I have lost count of how many Worms games I’ve played. It seems like Team 17 have been making them since the dawn of time, and though little has changed over the years, there’s no denying that they are usually a lot of fun. While the early games differentiated themselves by adding more and more ridiculous weapons, the later ones tried to hook people by going 3D, or including new modes and mechanics.
Some of these attempts to modernize the Worms franchise have been more successful than others, but even with these changes, once you’ve played any Worms game you’ve pretty much played them all. The core gameplay that defined the series has remained basically unchanged since 1995, and while Worms Revolution has some of the most significant alterations to date, it is still fundamentally an old fashioned game of Worms.
Whether this is a bad thing or not probably depends on how long it’s been since you played it. If you have owned a Worms game in recent years, you might find Revolution to be rather cloying. But if, like me, it’s been a fair few years since you last fired a rocket-propelled pensioner at a moustachioed invertebrate then you will most likely be pleasantly surprised.
I first played Worms with a mate on his PC when I was a spotty 14 year old, and almost two decades later I still cannot think of a finer party game for a group of (slightly inebriated) friends to play on a rainy Autumn day. The amount of joy felt from landing a perfect cross-map rocket shot is matched only by the crushing despair that comes from completely cocking it up and getting cruelly laughed at by everyone.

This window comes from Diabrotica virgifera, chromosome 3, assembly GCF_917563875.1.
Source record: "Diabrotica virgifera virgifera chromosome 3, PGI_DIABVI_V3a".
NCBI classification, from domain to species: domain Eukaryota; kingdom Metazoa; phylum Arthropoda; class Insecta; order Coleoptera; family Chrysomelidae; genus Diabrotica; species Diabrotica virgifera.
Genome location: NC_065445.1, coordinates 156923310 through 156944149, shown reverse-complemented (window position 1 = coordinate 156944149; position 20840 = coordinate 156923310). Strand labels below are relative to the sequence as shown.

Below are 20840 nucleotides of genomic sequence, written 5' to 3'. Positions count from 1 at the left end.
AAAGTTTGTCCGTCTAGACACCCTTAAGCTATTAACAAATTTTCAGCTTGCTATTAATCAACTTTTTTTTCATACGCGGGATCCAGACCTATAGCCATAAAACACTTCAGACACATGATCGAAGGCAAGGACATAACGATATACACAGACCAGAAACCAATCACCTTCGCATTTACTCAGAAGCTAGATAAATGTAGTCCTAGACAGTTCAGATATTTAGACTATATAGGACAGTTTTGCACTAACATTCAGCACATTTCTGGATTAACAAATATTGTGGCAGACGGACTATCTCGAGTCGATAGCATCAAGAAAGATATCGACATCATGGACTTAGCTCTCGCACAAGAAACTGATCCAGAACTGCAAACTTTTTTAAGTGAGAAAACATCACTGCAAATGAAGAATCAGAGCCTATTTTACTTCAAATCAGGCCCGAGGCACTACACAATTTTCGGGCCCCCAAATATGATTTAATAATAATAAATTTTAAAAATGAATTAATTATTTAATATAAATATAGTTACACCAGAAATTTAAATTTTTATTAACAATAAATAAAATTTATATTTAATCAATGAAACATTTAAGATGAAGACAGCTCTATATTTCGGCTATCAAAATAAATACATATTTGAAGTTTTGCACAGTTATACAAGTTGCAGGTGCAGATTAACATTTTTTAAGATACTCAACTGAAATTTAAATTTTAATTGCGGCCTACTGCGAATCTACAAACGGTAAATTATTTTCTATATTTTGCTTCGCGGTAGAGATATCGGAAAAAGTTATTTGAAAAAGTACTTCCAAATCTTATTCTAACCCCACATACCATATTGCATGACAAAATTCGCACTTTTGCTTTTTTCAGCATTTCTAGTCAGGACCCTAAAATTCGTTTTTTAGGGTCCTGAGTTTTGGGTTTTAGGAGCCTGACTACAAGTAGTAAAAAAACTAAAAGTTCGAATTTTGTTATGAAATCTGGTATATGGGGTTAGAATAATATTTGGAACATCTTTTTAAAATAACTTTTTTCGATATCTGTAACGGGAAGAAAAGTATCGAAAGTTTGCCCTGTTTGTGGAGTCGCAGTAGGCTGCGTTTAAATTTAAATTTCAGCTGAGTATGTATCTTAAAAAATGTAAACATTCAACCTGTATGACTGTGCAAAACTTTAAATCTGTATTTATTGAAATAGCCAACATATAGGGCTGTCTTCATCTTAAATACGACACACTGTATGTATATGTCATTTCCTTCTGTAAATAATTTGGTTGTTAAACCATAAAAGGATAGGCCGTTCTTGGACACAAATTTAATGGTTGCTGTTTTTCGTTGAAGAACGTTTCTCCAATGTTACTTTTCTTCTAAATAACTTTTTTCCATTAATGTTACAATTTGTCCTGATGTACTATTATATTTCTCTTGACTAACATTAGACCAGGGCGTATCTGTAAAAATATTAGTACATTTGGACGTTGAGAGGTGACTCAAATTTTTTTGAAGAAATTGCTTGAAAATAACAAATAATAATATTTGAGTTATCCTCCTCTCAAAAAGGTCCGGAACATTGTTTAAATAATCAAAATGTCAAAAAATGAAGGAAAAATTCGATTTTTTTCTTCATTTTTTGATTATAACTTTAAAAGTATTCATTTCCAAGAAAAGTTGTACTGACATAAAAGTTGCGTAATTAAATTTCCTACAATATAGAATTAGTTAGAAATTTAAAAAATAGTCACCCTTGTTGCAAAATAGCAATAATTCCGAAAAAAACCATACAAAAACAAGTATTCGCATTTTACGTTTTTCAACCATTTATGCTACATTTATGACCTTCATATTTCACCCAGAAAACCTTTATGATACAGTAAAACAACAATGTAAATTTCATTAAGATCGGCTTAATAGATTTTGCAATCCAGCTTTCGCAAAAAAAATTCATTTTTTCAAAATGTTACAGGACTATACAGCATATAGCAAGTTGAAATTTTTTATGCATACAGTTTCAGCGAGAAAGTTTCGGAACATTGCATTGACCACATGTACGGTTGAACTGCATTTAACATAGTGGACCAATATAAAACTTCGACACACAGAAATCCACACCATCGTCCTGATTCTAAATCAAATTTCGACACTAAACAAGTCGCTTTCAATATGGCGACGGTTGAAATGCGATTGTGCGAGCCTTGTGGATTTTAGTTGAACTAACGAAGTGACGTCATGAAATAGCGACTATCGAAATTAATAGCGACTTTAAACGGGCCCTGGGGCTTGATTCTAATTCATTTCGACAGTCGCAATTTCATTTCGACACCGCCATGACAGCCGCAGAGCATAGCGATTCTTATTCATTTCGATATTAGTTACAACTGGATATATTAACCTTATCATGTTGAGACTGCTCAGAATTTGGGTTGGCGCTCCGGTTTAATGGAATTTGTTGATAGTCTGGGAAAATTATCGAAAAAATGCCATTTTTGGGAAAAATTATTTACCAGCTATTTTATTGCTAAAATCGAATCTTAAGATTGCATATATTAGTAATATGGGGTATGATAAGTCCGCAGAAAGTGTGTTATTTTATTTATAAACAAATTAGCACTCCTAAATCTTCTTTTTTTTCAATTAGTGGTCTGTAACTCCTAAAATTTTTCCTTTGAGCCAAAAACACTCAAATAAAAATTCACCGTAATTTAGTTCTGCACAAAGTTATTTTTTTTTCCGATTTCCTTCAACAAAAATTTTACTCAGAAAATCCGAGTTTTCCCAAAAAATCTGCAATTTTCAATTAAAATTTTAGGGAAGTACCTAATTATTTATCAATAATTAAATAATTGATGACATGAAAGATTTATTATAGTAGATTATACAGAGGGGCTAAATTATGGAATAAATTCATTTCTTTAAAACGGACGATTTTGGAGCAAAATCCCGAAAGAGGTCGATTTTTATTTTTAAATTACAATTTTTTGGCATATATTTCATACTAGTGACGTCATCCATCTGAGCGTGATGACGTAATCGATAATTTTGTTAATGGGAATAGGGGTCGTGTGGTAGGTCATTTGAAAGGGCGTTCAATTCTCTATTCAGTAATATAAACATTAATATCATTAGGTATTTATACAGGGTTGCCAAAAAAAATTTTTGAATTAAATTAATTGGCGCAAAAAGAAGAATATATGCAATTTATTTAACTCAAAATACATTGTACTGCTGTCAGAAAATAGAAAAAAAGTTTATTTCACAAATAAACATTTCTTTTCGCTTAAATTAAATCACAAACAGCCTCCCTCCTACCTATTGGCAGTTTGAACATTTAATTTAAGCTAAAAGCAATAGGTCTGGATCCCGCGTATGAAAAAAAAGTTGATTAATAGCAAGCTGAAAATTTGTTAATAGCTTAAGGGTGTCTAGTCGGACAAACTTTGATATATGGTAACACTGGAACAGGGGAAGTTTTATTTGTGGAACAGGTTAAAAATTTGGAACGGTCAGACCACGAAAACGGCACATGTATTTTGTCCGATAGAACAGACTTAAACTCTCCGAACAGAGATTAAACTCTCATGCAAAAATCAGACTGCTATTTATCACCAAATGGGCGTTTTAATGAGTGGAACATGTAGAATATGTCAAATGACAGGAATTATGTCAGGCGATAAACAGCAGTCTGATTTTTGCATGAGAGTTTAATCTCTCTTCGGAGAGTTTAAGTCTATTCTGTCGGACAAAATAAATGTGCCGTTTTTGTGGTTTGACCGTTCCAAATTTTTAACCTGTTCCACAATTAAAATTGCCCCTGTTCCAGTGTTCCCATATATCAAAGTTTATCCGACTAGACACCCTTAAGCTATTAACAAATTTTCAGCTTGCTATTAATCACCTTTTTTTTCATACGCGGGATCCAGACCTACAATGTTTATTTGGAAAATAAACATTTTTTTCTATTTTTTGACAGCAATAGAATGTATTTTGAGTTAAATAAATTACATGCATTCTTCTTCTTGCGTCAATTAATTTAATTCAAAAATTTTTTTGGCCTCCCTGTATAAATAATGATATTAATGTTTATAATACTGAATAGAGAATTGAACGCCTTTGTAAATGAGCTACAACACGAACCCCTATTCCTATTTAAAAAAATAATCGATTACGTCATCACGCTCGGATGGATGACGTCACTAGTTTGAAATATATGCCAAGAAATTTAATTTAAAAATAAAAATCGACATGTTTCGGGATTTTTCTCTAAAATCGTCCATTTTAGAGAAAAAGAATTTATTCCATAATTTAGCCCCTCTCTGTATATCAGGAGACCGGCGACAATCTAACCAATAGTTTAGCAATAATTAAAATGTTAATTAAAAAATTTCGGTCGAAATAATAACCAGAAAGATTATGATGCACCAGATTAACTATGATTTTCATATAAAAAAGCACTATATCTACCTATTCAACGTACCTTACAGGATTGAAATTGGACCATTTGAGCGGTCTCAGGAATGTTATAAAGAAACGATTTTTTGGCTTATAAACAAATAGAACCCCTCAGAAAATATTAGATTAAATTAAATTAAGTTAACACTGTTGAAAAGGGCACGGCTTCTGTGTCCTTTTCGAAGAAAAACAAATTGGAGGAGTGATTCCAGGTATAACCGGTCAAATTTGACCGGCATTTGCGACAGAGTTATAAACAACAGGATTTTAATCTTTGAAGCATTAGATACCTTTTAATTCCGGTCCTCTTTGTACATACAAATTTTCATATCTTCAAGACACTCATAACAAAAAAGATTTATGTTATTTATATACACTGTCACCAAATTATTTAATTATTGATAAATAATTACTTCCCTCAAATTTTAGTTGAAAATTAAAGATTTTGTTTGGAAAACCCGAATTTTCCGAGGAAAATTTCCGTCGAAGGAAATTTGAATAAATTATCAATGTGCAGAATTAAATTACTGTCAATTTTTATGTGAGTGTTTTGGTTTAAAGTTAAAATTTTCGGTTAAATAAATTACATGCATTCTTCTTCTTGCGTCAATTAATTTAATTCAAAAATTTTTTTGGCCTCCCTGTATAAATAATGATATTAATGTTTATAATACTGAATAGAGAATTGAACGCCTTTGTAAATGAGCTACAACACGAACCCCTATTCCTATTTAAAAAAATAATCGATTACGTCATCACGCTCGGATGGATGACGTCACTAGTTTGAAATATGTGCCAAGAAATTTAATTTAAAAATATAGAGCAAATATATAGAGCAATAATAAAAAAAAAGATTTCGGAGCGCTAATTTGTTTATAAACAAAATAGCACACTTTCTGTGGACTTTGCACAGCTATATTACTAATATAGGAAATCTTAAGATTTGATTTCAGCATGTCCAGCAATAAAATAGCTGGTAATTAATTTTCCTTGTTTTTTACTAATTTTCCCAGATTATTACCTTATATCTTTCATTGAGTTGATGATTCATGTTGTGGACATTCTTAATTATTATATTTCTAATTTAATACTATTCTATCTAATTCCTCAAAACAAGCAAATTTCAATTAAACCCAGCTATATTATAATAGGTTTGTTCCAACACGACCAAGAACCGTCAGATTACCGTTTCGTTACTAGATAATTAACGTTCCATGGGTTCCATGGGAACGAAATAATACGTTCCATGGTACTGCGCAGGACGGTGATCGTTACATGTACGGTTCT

The two biggest additions to the standard Worms formula are physics objects and classes. Physics objects are dotted around many levels and react differently to normal terrain when shot. The most important of these are objects like bottles that burst open in a shower of water that can flush unwitting worms down holes. Water will react dynamically and flow into new areas as terrain is destroyed. Worms submerged in water will take damage at the end of each turn, forcing them to change position or suffer a slow death. There are also new usable weapons like the Water Gun that can be used to drown or flush out enemies.
The FPS-inspired classes include the Heavy, the Soldier, the Scientist and the Scout. The Soldier is just the standard Worms unit, while the Heavy is ponderous but powerful. The Scout is weaker than a normal worm, but he is extremely fast and athletic. Finally, the scientist is a bit crap at fighting, but he automatically heals a small amount of health to himself and team mates at the beginning of his turn. The classes certainly add a new layer of strategy to the game, but there’s a lot of luck involved in having the right class in the right place at the right time to make use of his abilities.
As I mentioned before, even with these new mechanics, Team 17′s latest Worms title is ultimately very similar to the other games in the series. While the changes they have made have been well implemented and add to the fun, none of them have an especially pronounced effect on the basic premise. Don’t get me wrong, this isn’t a criticism, I just have to acknowledge that if you already have a Worms game for your system of choice, you may not want to put Revolution at the top of your shopping list.
Any way you slice it, Worms Revolution is still an incredible amount of fun with friends. While many new and innovative titles have come along in the last 17 years, Worms is still the king of party games and a perfect choice to stick in your PC or console when you’ve got a few people round and lots of time to kill.
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